How might these actuators and sensors combine (either on a human or robot) to create a more complex movement or action?

Example: Our nose might smell something we want to walk towards, but we still have to use our eyes to make sure we aren’t bumping into anything on the way. The input from our nose and eyes influence how and where our legs move to walk us towards the smell. (answers will vary)

What are the controllers that humans have to combine input and control action?

The brain, spinal cord, control loops (handle reflexes, homeostasis, blood flow etc. based on outside information without having to conciosly think about it)

Main Lesson

Modified 2020-08-25 by Peyton Strong

Go through each of the Sensors, Actuators, and Controllers in the drone kit while having students take out each part and lay them out on their desk.

Students can use this graphic organizer to fill in the name, type, and purpose of each part.

The student book has simple definitions of drone parts to get a basic understanding. Everything will be described in greater detail later in the book.

Exercise: While discussing propellers in the actuators portion, ask your students to identify which of their propellers are clockwise and which are counterclockwise using the arrows. Have them think critically about which propellers would have to be attached to which arm and spin when trying to preform different flying tasks (ex. flying up and straight, flying to the right without losing hight, etc.). If helpful, students could use this diagram to draw on and visualize the motion of the motors and propellers.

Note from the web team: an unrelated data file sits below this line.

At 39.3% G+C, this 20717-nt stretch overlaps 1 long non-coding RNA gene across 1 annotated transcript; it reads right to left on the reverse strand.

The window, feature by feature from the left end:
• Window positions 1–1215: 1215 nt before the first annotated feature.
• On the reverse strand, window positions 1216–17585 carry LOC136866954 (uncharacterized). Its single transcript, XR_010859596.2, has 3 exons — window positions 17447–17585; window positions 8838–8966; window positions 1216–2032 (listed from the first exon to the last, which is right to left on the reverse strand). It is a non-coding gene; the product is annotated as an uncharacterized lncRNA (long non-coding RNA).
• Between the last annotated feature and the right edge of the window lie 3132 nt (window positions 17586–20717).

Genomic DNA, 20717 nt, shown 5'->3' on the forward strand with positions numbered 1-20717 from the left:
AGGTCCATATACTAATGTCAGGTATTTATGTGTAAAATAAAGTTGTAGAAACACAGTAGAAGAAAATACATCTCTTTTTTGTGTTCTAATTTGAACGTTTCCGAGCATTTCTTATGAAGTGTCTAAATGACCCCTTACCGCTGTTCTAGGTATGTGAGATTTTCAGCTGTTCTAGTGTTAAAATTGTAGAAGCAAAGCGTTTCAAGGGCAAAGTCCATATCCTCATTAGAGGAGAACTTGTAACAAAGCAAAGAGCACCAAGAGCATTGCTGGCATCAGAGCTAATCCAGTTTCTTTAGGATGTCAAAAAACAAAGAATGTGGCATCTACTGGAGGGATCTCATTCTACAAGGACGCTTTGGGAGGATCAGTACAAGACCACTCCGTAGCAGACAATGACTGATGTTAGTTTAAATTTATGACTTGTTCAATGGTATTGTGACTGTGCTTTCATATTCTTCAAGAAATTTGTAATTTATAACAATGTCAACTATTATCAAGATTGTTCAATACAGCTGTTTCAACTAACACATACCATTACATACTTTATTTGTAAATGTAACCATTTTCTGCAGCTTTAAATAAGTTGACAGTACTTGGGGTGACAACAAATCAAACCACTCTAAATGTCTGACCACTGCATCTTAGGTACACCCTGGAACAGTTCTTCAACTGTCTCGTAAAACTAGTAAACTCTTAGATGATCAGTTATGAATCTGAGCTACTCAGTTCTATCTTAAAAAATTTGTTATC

The way the propellers spin to maneuver the drone the way we want them to is actually pretty complicated. If you want to get into it in full detail with your students, there are four short youtube videos linked down below that explain flight in more detail.

Ending The Lesson

Modified 2020-08-25 by Peyton Strong

  • Make sure that your students can identify every part of the drone, so they aren’t confused on vocabulary during the build.

Exercise: The teacher can call out the name of a part and see which student can grab theirs first. You could also have them sort all of their parts into groups (actuators, sensors, controllers, and other) on their desk.

Exercise: The teacher could also hold up a part or show a picture of a part on the screen, and the students could raise their hand to say (or write down):

  1. The name of the component (no acronyms)

  2. Whether it is an actuator, sensor or controller

  3. What that device does

  4. How it functions (might not be covered indepth)

  5. What does it interface with

Teacher should make sure the students understand that all of these components are just building blocks that can be put together to build a drone, but that can also be used in robotics to accomplish a multitude of tasks.

Journal activity: Have your students come up with another use for a part or combination of parts that would allow a robot to do something other than fly a drone. Encourage them to use the vocabulary from this lesson in their responses.

Useful Resources and References

  1. Explanation of Drone Flight Dynamics

  2. Omnicoptor Flight Dynamic Video

  3. Flying Machine TED Talk Video

  4. Aggressive Flight Video

  5. Quadcopter TED Talk Video